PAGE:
I almost wish that Hart had foregone the opening section of this book in which he gets as scrappy and aggressive as those he's challenging Hitchens Dawkins and company because by the time he really hits his stride it becomes not really about the new atheism at all but rather a soaring portrayal of how the Christian faith transformed what it means to be human That part of his book is gorgeous and is worth five stars while his argumentative beginning is frankly not all that appealing

  7. says:

    Just finished finally Two thoughtsThe first hundred pages or so of this book are just grand Hart's bombastic and over the top rhetoric is in some of his other work pretty obtuse perhaps unintentionally and in other books one wonders how much intellectual flexing is going on And perhaps there are works of his where it is just part of the jargon of doing philosophy in our world But whatever the case Hart's rhetoric is perfect for laying out the new atheists He mocks them harasses them and generally has a great time of showing how their history and reasoning and logic are about as complex and meaningful as a six year old on a playground There is some really useful historical work in this book as well countering some of the common claims that Christianity generally introduced anti intellectualism tyranny and the mistreatment of women and slaves into the world Hart handily dismantles various attempts at this and freuently shows that the reverse is actually the case And he does this without glossing over various failures and problems in the story as well On the flip side the book ends rather bland While it doesn't uite reach shrill his tone is far tragic as the pages go on Where he begins almost triumphalistically calling the new atheists cowards and buffoons he fears that their popularity is a symptom of a broad and grand sweeping change in the modern intellectual and religious landscape that signals the overwhelming retreat of Christianity from western culture He cites the monastic movement as perhaps something of what the modern Church has to look forward to And this tragic retreatist conclusion was the most disappointing While it's absolutely true that the Lord may have His people in a period of decline and the scenery may change significantly as this occurs this retreatist mentality is exactly what got us here in the first place Now Hart is most certainly not advocating running away and his book is a clear example of cultural engagement But his book begins as a rallying call looking back at the progress of the gospel down through the centuries despite many weaknesses and failures on the part of believers But when it comes to the present Hart fails to see the same possibilities the same gospel leaven at work and one gets the sense that Hart is something of a romantic looking back in longing for the old days and rather bewildered by the modern world he faces Definitely worth the read but also definitely disappointing especially after such a fun start to the book I see that I apparently rated this book before I finished it Given the ending I'm taking back one of those stars Only three stars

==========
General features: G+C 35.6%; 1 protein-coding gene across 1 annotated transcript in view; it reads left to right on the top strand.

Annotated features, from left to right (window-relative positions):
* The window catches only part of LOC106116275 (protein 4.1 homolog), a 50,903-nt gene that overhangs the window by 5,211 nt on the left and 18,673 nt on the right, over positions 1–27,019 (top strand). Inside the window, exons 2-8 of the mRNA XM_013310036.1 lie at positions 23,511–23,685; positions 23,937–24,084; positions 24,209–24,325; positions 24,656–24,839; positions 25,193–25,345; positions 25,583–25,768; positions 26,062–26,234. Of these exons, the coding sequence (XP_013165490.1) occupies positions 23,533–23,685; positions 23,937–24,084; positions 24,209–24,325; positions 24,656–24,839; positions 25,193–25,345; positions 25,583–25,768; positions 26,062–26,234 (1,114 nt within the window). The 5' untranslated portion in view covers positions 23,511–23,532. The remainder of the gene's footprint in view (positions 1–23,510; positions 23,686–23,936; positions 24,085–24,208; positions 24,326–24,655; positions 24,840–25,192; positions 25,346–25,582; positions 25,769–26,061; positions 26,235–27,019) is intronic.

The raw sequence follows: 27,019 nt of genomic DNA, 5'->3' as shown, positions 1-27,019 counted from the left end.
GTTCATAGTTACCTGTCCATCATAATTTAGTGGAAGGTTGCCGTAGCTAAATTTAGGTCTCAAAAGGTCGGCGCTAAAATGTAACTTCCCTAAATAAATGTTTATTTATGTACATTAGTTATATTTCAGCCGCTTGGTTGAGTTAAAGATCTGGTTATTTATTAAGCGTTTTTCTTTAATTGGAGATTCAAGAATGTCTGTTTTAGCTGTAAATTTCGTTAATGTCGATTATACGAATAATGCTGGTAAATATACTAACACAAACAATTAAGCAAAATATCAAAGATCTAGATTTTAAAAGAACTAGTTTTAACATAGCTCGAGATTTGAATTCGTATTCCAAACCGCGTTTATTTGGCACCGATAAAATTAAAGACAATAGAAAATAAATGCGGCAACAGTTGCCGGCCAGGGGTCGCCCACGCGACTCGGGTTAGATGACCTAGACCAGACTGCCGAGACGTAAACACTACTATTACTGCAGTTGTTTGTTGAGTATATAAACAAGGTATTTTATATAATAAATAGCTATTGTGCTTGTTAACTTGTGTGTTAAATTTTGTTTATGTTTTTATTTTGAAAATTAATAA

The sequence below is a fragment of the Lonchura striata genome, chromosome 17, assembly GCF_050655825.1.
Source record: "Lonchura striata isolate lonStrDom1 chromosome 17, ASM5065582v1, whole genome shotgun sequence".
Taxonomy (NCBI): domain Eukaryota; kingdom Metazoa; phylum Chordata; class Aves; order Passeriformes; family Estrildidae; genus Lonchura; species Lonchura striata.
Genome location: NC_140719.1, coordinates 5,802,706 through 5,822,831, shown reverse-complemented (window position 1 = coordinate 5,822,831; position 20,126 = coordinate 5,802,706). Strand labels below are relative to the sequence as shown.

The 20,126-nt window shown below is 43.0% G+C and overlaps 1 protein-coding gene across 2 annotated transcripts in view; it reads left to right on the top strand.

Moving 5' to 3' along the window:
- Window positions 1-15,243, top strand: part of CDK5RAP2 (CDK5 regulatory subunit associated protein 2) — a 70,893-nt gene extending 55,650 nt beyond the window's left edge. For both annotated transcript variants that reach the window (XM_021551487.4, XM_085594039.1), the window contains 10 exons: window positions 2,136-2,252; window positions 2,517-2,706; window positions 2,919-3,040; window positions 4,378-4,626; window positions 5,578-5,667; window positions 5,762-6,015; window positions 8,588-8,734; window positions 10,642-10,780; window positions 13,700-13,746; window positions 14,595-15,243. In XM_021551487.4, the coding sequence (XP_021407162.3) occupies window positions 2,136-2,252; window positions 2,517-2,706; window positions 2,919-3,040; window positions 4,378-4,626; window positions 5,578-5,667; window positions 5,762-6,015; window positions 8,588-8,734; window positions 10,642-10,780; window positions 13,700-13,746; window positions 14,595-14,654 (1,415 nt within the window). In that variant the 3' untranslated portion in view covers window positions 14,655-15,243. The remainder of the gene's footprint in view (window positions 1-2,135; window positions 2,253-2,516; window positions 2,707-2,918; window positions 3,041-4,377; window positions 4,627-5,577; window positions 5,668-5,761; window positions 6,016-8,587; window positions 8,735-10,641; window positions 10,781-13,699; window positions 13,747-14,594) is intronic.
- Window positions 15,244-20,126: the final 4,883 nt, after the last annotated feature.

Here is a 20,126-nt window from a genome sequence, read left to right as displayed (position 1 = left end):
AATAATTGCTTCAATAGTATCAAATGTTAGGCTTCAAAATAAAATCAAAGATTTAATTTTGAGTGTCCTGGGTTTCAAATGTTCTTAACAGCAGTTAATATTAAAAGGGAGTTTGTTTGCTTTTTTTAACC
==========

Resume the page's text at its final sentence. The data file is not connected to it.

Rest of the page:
8. says: